Beauty and the Beast
Okay, this movie has two sides to it that need to be addressed.
On one hand, you have Belle in the countryside, who is book-focused and intellectual against the provincial lifestyle of the townsfolk, right up to outright rejecting the boorish nature of the town's favorite man Gaston (who no one is like in any way). There's a lot to be said about the positive message sent here...
And then she gets captured by a Beast...she still loves reading, and she still has an independent nature, but there's something very...captured-princess about her siutation that might rub you the wrong way.
Still, if you don't mind the message that you can find beauty under something that looks ugly, it's definitely not a bad choice.
Jasmine's attire immediately brings up some concerns here. But let's try to look past that. She's definitely treated at the start of a movie as an object to be won, which she is vehemently against, to the point of running away and objecting to every sutor sent to her. It definitely teaches that there's much more to a girl than just 'being the beauty to be won', though it may emphasize an idealistic 'true love' a bit more than you'd care for. If not though, Jasmine's not a bad role model.
The Lion King
I'm going to say lions don't count.
It's been awhile since I really saw this movie, but Pocahontas has a LOT more going for her than just pure beauty. She's free-spirited, wise in her own way, and very strong, even stopping a war. Not a bad choice, though you might want to vet this one more personally for other reasons.
The Hunchback of Notre Dame
Esmerelda's fairly independent. I don't remember this movie all that well, but she doesn't give of a huge princess vibe from what I can remember...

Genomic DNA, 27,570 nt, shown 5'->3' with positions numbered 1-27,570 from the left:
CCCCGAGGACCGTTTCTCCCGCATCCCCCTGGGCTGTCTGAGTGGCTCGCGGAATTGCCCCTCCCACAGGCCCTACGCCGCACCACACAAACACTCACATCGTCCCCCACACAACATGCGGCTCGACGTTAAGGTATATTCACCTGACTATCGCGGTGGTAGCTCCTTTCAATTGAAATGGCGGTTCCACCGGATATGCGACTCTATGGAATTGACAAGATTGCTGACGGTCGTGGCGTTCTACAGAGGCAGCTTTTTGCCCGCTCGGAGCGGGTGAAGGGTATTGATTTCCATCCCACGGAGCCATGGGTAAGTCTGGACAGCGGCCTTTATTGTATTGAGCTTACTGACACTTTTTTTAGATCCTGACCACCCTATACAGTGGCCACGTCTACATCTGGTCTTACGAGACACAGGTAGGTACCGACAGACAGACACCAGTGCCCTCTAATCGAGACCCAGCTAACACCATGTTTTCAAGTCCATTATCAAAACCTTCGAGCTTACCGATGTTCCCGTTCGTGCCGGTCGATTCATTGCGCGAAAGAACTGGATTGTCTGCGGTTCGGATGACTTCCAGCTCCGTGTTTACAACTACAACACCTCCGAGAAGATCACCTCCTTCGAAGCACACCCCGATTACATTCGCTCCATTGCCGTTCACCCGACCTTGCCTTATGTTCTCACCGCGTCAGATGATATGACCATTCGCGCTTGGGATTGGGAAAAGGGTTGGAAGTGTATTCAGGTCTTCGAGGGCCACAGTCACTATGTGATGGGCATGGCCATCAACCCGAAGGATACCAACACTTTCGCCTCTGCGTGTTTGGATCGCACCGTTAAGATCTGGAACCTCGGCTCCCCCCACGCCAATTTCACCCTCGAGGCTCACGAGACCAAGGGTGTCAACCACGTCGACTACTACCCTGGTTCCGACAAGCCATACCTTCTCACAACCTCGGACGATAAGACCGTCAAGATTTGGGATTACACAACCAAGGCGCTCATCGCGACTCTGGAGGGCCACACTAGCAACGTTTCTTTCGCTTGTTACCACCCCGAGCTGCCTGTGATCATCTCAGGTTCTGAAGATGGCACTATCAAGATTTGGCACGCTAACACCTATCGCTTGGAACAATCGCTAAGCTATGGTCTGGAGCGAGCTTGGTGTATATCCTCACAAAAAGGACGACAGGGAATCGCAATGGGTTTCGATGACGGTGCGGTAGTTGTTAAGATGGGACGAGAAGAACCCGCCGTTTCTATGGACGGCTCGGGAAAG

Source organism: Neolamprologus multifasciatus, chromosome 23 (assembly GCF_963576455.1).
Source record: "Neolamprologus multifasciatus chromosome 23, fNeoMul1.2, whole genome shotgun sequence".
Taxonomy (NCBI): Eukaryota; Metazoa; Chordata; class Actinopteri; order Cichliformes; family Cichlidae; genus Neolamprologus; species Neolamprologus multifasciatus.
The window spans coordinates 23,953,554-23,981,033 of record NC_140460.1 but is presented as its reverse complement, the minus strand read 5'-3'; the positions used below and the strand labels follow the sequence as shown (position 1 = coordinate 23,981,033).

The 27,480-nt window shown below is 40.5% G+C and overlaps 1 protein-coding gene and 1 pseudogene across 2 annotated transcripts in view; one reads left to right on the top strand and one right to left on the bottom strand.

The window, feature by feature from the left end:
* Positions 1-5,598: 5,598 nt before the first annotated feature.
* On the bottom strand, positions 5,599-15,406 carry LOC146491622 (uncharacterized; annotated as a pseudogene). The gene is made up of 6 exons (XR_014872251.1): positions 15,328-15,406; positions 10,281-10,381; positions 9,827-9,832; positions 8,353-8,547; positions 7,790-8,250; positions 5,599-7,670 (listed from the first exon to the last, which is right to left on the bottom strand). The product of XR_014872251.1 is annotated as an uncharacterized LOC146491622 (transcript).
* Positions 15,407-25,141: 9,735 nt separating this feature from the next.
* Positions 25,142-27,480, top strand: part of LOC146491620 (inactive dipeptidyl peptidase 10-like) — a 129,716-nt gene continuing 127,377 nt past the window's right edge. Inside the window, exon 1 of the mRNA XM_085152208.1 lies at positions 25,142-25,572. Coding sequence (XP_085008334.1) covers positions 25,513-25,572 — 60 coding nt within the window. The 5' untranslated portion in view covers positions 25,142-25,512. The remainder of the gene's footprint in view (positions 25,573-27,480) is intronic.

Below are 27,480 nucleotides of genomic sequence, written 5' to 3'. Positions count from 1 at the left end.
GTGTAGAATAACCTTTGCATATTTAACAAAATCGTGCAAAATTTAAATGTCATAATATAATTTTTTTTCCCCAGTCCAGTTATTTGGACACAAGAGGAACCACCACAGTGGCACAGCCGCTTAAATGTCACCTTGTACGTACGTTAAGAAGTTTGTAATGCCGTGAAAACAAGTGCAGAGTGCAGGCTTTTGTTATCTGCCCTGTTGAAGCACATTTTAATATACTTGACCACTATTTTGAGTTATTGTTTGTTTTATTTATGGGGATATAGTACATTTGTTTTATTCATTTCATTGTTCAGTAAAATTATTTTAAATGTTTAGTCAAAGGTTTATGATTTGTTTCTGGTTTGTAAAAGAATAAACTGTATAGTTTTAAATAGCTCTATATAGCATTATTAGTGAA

Could be problematic. Meg's chief characteristic is that she's a princess that Herclues 'saves' and that she falls in love with him, something that gets used against him in the end, and that he gives up Godhood for.
...Okay I could go on forever about this one, but if you need any evidence that there are movies with Disney 'princesses' who do more than just sit around and wait for a prince to rescue them, just take this movie and watch it with your daughter.
I'll call this one a wash, since the leading lady is an anthropologist who winds up staying in the jungle with Tarzan.
All in All
If you're really concerned about your daughter latching on to the idea of being a princess, there may be one or two movies that would re-enforce that, but not nearly to the degree you might think.
You should also note that regardless of what movies you expose your daughter to, she IS going to be exposed to this, one way or another, without your own input. It's ingrained into our culture. Her friends or family friends or even just TV commercials will introduce her to the idea, and it's better that you expose it to her in as positive a way as you can then to just let her find out about it on her own.
What you might want to at least try to avoid, however, is the Disney Princess toy line. Toys that wash away these positive self-asserting aspects of the character and make them into little more than just princesses wearing cute dresses and tittering about castles all day.
...Or if you feel like your daughter can handle it, just get a few toys for her and introduce her to a few positive female role models on your own. A single movie or a few needlessly pandering toys aren't going to ruin your child's self-image. Not if you're there to answer her questions about what being a princess really means.